That would be nice if true.

My Leaf drops regen permanently once it hits a bump. You have to completely take your foot off the brake before regen will start working again. Quite annoying.
 

JWardell

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#18
My wife had the opportunity today to drive a Model S and she texted me after: "Hate the way it drives. It autobrakes anytime you take foot off the gas which is suuuuppppper annoying..."
While I am a huge fan of the idea of regen, I recently test drove the S as well and had the exact same initial reaction.
It will come as a surprise to anyone.

The real problem is that Tesla's 15-minute test drives just aren't long enough. It takes a few days to get used to a significant change to driver input like this.
Thankfully, Tesla lets you select different levels of regen. (I hope these are automatically switch with driver profile?)
But don't be discouraged. You can turn it down for her, and I bet she will get used to it over time, and maybe even dislike driving anything without it after a while!

As a longtime fan of stick shift cars, I can't stand automatics that don't engine brake and creep when stopped. Of course it's nowhere near as extreme as Tesla regen but I know a few days in to driving my 3 I'm going to hate any other type of car transmission!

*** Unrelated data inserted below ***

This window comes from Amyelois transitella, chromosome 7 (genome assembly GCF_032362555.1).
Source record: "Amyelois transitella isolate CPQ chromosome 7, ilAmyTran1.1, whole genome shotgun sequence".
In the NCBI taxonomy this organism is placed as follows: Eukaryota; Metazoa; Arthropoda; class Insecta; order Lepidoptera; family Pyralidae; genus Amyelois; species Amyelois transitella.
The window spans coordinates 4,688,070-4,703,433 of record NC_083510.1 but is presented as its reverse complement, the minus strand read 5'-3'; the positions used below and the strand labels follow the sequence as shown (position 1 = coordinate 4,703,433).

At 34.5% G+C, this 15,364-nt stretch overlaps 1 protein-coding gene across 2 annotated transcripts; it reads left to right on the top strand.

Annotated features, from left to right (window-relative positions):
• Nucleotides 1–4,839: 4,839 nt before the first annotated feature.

orcinus

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#19
Ugh. I never drove automatics for longer than a few minutes.
And they drove me nuts. I'm almost 100% stick shift.

The only EV i drove was a 911 electric conversion by RUF (eRUF), but that was on a race track. Curiously, i don't remember anything really confusing me with it - might be it didn't have regen at all. I do remember the brake pedal was SUPER touchy and would stop the car dead at the lightest touch. Maybe they had a mix of brakes + regen on the brake pedal.

In any case, looks like i'm going to need a period of adjustment...
And since i've mostly been walking and using public transport for the past few years (dis/advantages of remote working), i guess i should use my time till early 2019 to get to grips with driving EVs.

PS: I mean, i know the basics of what to expect, and how an EV should behave, but knowing it, and feeling it are two different things :)
 

Rich Nuth

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#20
You can set the regen to standard or low. Low feels more like an ICE when you take your foot off the pedal, but you lose almost all of the benefit of the regen. Creep mode is another setting to make the electric Tesla behave more like an ICE in that it will start to creep forward like an ICE that is idling in drive.

I have my X set to standard regen and creep off. It was real easy to get used to the regen, and I like not having to keep my foot on the brake pedal at a stop light (creep off enables the hold setting on the brakes to apply more readily under normal conditions).